You are on page 1of 10


Michelle Josephine Eden M. Silva

On April 26, 1973 Amado G. Garcia died, he owned property in Calamba, Laguna. On May
2, 1973, Virginia G. Fule field with CFI Laguna a petition for letters of administration and
ex parte appointment as special administratix over the estate. Motion was granted.
There was an allegation that the wife was Carolina Carpio. Preciosa B. Garcia, wife of
deceased, and in behalf of their child: Agustina B. Garcia opposed, which was denied by
CFI. Preciosa alleged that Fule was a creditor of the estate, and as a mere illegitimate
sister of the deceased is not entitled to succeed from him.
CA reversed and annulled the appointment of Fule.
administratrix upon a bond of P30k.

Preciosa became


What does the word resides in Revised Rules of Court Rule 73 Section 1 Mean?
RULE 73, SECTION 1. if the decedent is an inhabitant of the Philippines at the time of his
death, whether a citizen or an alien, his will shall be proved, or letters of administration
granted, and his estate settled at the CFI in the province in which he resides at the time
of his death, And if he is an inhabitant of a foreign country, the CFI of any province in
which he had estate. The court 1st taking cognizance of the settlement of the estate of a
decedent shall exercise jurisdiction to the exclusion of all other courts.
The jurisdiction assumed by a court, so far as it depends on the place of residence of the
decedent, or of the location of his estate, shall not be contested in a suit or proceedings,
except in an appeal from that court, in the original case, or when the want of jurisdiction
appears on the record.
Fules own submitted Death Certificate shows that the deceased resided in QC at the
time of his death, therefore the venue of Laguna was improper.
Venue is subject to waiver (RULE 4 SECTION 4), but Preciosa did not waive it, merely
requested for alternative remedy to assert her rights as surviving spouse. However,
venue is distinct from jurisdiction which is conferred by Judiciary Act of 1948, as
amended to be with CFIs independently from the place of residence of the deceased.
SECTION 2, demands that the petition should show the existence of jurisdiction to make
the appointment sought, and should allege all the necessary facts such as death, name,
last residence, existence, situs of assets, intestacy, right of person who seeks
administration as next of kin, creditor or otherwise to be appointed.
Resides means actual residence. It should be interpreted in the light of the object or
purpose of the statute or rule in which it is employed. In its popular sense the personal,
actual or physical habitation of a person, actual residence or place of abode. As
distinguished from legal residence or domicile requires bodily presence and an
intention to make it ones domicile.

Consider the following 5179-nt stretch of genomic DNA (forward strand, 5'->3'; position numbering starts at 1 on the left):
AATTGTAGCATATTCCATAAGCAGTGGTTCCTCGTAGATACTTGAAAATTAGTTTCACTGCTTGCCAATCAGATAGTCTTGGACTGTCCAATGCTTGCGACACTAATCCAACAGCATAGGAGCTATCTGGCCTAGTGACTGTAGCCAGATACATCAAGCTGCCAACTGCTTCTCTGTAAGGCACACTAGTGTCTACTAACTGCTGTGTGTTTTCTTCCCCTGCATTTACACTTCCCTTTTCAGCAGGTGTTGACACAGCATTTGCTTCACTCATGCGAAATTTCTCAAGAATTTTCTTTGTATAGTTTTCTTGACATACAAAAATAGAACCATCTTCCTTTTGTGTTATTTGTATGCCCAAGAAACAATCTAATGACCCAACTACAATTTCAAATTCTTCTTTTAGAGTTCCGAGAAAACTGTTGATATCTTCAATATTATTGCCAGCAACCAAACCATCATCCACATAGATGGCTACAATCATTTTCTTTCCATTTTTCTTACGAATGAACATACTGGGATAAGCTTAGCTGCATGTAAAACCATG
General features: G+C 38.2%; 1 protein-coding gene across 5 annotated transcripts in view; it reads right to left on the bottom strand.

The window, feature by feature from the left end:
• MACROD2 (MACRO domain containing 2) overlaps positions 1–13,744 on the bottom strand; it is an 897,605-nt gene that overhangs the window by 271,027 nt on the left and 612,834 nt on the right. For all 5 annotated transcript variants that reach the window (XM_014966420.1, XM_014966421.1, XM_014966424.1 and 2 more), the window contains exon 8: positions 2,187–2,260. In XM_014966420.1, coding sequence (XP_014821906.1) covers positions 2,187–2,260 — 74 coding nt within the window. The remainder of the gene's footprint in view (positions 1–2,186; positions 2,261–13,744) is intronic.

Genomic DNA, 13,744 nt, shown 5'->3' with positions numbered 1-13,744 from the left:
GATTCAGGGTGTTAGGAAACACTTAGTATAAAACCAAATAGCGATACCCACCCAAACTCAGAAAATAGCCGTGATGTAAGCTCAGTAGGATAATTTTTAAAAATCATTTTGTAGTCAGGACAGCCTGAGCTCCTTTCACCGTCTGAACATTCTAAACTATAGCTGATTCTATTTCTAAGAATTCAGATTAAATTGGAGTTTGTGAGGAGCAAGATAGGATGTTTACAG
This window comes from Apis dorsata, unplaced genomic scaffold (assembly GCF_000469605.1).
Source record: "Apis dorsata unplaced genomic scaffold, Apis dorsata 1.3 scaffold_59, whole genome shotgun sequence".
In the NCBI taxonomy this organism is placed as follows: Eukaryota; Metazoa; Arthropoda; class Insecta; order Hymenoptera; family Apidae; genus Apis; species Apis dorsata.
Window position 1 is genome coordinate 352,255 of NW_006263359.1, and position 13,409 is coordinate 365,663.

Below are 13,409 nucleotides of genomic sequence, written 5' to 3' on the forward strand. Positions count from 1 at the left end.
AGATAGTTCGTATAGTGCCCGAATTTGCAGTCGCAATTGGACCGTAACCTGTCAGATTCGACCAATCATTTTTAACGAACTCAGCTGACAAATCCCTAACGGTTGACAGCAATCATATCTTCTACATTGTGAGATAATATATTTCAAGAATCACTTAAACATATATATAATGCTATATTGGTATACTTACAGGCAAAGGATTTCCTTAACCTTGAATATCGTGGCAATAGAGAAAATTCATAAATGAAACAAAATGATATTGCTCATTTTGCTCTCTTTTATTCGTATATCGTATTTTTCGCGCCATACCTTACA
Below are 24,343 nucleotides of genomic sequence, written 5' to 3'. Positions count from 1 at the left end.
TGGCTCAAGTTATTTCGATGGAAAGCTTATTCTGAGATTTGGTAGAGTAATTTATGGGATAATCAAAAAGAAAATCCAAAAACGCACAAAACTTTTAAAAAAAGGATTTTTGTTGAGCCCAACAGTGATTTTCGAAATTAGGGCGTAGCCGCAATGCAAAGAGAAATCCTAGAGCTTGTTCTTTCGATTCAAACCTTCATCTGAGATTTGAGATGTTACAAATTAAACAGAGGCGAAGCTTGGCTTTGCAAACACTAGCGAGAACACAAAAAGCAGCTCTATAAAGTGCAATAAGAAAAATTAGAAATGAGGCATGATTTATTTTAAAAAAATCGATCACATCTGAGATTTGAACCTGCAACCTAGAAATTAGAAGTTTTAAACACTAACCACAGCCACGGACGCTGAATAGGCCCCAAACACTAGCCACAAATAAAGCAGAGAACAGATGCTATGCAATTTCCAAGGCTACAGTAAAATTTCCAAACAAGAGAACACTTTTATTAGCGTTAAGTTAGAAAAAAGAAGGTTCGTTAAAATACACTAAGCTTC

Preciosa is prima facie entitled to the appointment of special administratrix.

Tasiana Ongsingco vs. Hon. Bienvenido Tan and Jose de Borja

Petitioner Tasiana Ongsingco is the wife and judicial guardian of Francisco de Borja, who was
declared incompetent by the CFI of Rizal. Francisco de Borja is the surviving spouse of Josefa
Tangco whose estate is being settled in the same court. Respondent Jose de Borja is the son
of Francisco de Borja and administrator of the estate of Josefa Tangco.
After Francisco was declared incompetent, Tasiana took possession of two parcels of land
situated in Santa Rosa, Nueva Ejica and commenced the threshing of the palay crop
standing thereon. Jose filed a motion in the estate proceedings of Josefa praying that Tasiana
be restrained from threshing the palays until the ownership of the lands has been resolved
by the court or by agreement of the parties.
Tasiana opposed the motion and stated that the question of ownership can only be threshed
out elsewhere and not by the probate court. She then filed an action in the CFI of Nueva
Ecija to prevent Jose from interfering with the harvest. The CFI of Nueve Ecija granted the
preliminary injunction prayed for by Tasiana.
Meanwhile, the CFI of Rizal issued an order restraining Tasiana in the threshing of the palay
harvested in the disputed lands. Tasian filed a motion for reconsideration but the same was
denied. She then filed a petition for certiorari with prohibition in the Supreme Court.
Issue: Whether the CFI of Rizal has jurisdiction to resolve the ownership dispute between
Tasiana Ongsingco and Jose de Borja?
In Franco vs. OBrien, it was held that the question of ownership is one which should be
determined in an ordinary action and not in probate proceedings, and this whether or not
the property is alleged to belong to the estate.
In another case it was held that the general rule is that questions as to title to property
cannot be passed upon in testate or intestate proceedings or stating the rule more
elaborately, When questions arise as to the ownership of property alleged to be a part of